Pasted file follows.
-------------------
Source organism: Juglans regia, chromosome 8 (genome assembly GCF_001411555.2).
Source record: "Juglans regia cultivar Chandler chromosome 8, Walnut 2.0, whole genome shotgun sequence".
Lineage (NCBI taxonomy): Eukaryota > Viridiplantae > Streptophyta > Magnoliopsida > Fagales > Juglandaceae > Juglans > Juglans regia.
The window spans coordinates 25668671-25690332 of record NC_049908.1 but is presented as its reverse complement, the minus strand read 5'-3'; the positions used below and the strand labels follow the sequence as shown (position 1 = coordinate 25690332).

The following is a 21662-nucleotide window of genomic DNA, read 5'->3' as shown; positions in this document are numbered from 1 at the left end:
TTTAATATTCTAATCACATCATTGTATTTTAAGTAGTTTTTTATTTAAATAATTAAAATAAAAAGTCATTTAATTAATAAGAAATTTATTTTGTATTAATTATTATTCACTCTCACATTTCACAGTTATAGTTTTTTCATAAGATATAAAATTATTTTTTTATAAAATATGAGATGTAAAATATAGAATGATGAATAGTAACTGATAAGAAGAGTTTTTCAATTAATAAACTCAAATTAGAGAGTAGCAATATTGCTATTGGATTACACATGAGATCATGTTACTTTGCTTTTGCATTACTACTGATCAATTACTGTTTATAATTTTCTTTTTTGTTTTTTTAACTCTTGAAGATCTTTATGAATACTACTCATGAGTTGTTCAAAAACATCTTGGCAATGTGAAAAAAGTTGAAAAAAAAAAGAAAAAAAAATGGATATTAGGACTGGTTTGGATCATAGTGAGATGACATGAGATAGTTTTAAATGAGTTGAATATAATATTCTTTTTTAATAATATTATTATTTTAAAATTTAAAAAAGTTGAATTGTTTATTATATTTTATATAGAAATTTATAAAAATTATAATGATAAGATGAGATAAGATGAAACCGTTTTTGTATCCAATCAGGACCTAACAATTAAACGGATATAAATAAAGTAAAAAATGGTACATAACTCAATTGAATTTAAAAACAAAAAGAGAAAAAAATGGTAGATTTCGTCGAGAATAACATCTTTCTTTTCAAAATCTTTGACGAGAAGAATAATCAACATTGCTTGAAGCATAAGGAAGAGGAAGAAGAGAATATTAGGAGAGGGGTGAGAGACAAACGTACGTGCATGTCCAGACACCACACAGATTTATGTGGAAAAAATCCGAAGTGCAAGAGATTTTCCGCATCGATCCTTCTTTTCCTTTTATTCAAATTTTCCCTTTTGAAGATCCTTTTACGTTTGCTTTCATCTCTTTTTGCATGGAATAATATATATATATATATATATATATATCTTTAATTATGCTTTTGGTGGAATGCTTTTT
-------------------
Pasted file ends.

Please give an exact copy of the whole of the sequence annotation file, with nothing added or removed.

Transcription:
Source organism: Juglans regia, chromosome 8 (genome assembly GCF_001411555.2).
Source record: "Juglans regia cultivar Chandler chromosome 8, Walnut 2.0, whole genome shotgun sequence".
Lineage (NCBI taxonomy): Eukaryota > Viridiplantae > Streptophyta > Magnoliopsida > Fagales > Juglandaceae > Juglans > Juglans regia.
The window spans coordinates 25668671-25690332 of record NC_049908.1 but is presented as its reverse complement, the minus strand read 5'-3'; the positions used below and the strand labels follow the sequence as shown (position 1 = coordinate 25690332).

The following is a 21662-nucleotide window of genomic DNA, read 5'->3' as shown; positions in this document are numbered from 1 at the left end:
TTTAATATTCTAATCACATCATTGTATTTTAAGTAGTTTTTTATTTAAATAATTAAAATAAAAAGTCATTTAATTAATAAGAAATTTATTTTGTATTAATTATTATTCACTCTCACATTTCACAGTTATAGTTTTTTCATAAGATATAAAATTATTTTTTTATAAAATATGAGATGTAAAATATAGAATGATGAATAGTAACTGATAAGAAGAGTTTTTCAATTAATAAACTCAAATTAGAGAGTAGCAATATTGCTATTGGATTACACATGAGATCATGTTACTTTGCTTTTGCATTACTACTGATCAATTACTGTTTATAATTTTCTTTTTTGTTTTTTTAACTCTTGAAGATCTTTATGAATACTACTCATGAGTTGTTCAAAAACATCTTGGCAATGTGAAAAAAGTTGAAAAAAAAAAGAAAAAAAAATGGATATTAGGACTGGTTTGGATCATAGTGAGATGACATGAGATAGTTTTAAATGAGTTGAATATAATATTCTTTTTTAATAATATTATTATTTTAAAATTTAAAAAAGTTGAATTGTTTATTATATTTTATATAGAAATTTATAAAAATTATAATGATAAGATGAGATAAGATGAAACCGTTTTTGTATCCAATCAGGACCTAACAATTAAACGGATATAAATAAAGTAAAAAATGGTACATAACTCAATTGAATTTAAAAACAAAAAGAGAAAAAAATGGTAGATTTCGTCGAGAATAACATCTTTCTTTTCAAAATCTTTGACGAGAAGAATAATCAACATTGCTTGAAGCATAAGGAAGAGGAAGAAGAGAATATTAGGAGAGGGGTGAGAGACAAACGTACGTGCATGTCCAGACACCACACAGATTTATGTGGAAAAAATCCGAAGTGCAAGAGATTTTCCGCATCGATCCTTCTTTTCCTTTTATTCAAATTTTCCCTTTTGAAGATCCTTTTACGTTTGCTTTCATCTCTTTTTGCATGGAATAATATATATATATATATATATATATATCTTTAATTATGCTTTTGGTGGAATGCTTTTT